A fundamental problem in biology is how the complex set of multicellular structures that characterize an adult animal is generated from the fertilized egg. Recent advances at the molecular level, particularly with respect to the genetic control of development, have been explosive. These advances represent the beginning of a major movement in the biological sciences toward the understanding of the molecular mechanisms underlying developmental decisions and the resulting morphogenetic processes. This new thrust in developmental biology derives from the extraordinary methodological advances of the past decade in molecular genetics, immunology, and biochemistry. However, it also derives from groundwork laid by the classical developmental studies, the rapid advances in cell biology and animal virology, and from models borrowed from prokaryotic systems. Increasingly, the work is directly related to human diseases, including oncogene function and inherited genetic disease.
The Department of Developmental Biology includes a critical mass of scientists who are leading the thrust in developmental biology and who can train new leaders in the attack on the fundamental problems of development. Department labs work on a wide variety of organisms from microbes to worms, flies, and mice. The dramatic evolutionary conservation of genes that regulate development makes the comparative approach of the research particularly effective. Scientists in the department labs have a very high level of interaction and collaboration. The discipline of developmental biology draws on biochemistry, cell biology, genetics, molecular biology, and genomics. People in the department have a major interest in regenerative medicine and stem cell biology.
The department is located in the Beckman Center for Molecular and Genetic Medicine within the Stanford University Medical Center.
Course and lab instruction in the Department of Developmental Biology conforms to the “Policy on the Use of Vertebrate Animals in Teaching Activities,” the text of which is available at http://www.stanford.edu/dept/DoR/rph/8-2.html.
Doctor of Philosophy (PhD)
The graduate program in Developmental Biology leads to the PhD degree. The department also participates in the Medical Scientists Training Program (MSTP) in which individuals are candidates for both the MD and PhD degrees.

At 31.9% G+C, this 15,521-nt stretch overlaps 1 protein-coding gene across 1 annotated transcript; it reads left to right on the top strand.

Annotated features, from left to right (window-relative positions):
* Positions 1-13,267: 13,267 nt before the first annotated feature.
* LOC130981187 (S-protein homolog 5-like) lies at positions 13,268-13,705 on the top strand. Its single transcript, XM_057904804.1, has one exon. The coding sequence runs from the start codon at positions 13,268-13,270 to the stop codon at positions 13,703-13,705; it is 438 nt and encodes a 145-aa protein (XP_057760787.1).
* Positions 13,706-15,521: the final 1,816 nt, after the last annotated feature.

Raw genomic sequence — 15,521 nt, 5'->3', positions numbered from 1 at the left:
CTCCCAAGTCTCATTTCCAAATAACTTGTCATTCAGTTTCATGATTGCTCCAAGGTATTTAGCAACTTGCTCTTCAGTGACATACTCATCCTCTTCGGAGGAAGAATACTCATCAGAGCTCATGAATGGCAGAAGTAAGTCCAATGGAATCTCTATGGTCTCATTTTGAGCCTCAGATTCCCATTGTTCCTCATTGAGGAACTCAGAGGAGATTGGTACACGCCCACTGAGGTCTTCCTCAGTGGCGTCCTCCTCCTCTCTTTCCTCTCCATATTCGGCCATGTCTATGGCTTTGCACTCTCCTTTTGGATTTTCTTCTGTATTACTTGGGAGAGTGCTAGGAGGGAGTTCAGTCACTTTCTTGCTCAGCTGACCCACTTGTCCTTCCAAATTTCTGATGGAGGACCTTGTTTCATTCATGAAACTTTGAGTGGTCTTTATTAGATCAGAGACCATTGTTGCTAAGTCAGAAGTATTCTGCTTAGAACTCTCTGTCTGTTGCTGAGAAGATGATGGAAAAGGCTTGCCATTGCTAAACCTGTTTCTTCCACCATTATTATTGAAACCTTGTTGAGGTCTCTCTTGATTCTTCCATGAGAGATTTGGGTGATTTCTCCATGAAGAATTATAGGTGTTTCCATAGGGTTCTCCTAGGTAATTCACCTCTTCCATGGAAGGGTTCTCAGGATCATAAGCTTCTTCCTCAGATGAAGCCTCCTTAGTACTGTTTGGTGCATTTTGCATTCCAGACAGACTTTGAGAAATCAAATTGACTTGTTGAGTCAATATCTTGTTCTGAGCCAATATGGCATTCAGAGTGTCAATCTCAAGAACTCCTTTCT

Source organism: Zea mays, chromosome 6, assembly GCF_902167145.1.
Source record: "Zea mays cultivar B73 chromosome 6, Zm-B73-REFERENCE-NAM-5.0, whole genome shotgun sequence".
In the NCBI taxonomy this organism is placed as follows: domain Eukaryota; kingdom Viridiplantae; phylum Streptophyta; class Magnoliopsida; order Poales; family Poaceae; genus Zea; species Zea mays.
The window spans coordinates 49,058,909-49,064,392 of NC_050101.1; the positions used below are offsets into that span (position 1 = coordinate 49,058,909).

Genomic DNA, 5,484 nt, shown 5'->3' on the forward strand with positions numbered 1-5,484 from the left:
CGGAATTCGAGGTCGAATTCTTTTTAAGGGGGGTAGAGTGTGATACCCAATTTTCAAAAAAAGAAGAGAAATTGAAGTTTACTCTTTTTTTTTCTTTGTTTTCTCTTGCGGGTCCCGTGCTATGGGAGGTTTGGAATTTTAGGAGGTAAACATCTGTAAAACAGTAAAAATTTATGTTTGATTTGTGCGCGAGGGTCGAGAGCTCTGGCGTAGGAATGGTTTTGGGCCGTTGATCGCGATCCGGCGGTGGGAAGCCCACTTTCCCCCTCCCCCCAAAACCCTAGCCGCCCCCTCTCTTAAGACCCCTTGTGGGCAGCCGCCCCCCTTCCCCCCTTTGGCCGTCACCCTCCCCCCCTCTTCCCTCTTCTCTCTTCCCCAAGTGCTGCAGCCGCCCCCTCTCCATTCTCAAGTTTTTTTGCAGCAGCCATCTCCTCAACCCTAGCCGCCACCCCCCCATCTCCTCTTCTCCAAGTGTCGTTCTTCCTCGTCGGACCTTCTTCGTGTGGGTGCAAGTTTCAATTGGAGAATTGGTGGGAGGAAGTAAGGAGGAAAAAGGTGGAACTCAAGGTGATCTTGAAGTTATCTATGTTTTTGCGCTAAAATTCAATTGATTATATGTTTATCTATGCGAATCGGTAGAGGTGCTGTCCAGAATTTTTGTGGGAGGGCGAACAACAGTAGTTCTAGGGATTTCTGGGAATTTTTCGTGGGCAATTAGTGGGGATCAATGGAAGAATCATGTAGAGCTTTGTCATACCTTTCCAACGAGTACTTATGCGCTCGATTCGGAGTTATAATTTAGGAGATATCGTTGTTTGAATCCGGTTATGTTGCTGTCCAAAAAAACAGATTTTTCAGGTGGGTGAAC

Students are required to complete at least six courses, including DBIO 210 Developmental Biology; DBIO 203 Advanced Genetics; DBIO 215 Frontiers in Biological Sciences; and an advanced molecular biology, biochemistry, or biophysics course. Students are expected to attend Developmental Biology seminars and journal clubs.
Completion of a qualifying examination is required for admission to PhD candidacy. The examination consists of two parts. One proposal is on a subject different from the dissertation research and the other proposal is on the planned subject of the thesis. The final requirements of the program include presentation of a PhD dissertation as the result of independent investigation and constituting a contribution to knowledge in the area of developmental biology. The student must pass the University oral examination, taken only after the student has substantially completed research. The examination is preceded by a public seminar in which the research is presented by the candidate. The oral examination is conducted by a dissertation reading committee.
Master of Science (MS)
Students in the PhD program in Developmental Biology may apply for an MS degree, assuming completion of their course requirements and preparation of a written proposal. The master’s degree awarded by the Department of Developmental Biology does not include the possibility of minors for graduate students enrolled in other departments or programs.
Students are required to take, and satisfactorily complete, at least three lecture courses offered by the department, including DBIO 210 Developmental Biology. In addition, students are required to take three courses outside the department. Students are also expected to attend Developmental Biology seminars and journal clubs. In addition, the candidate must complete a research paper proposing a specific experimental approach and background in an area of science relative to developmental biology.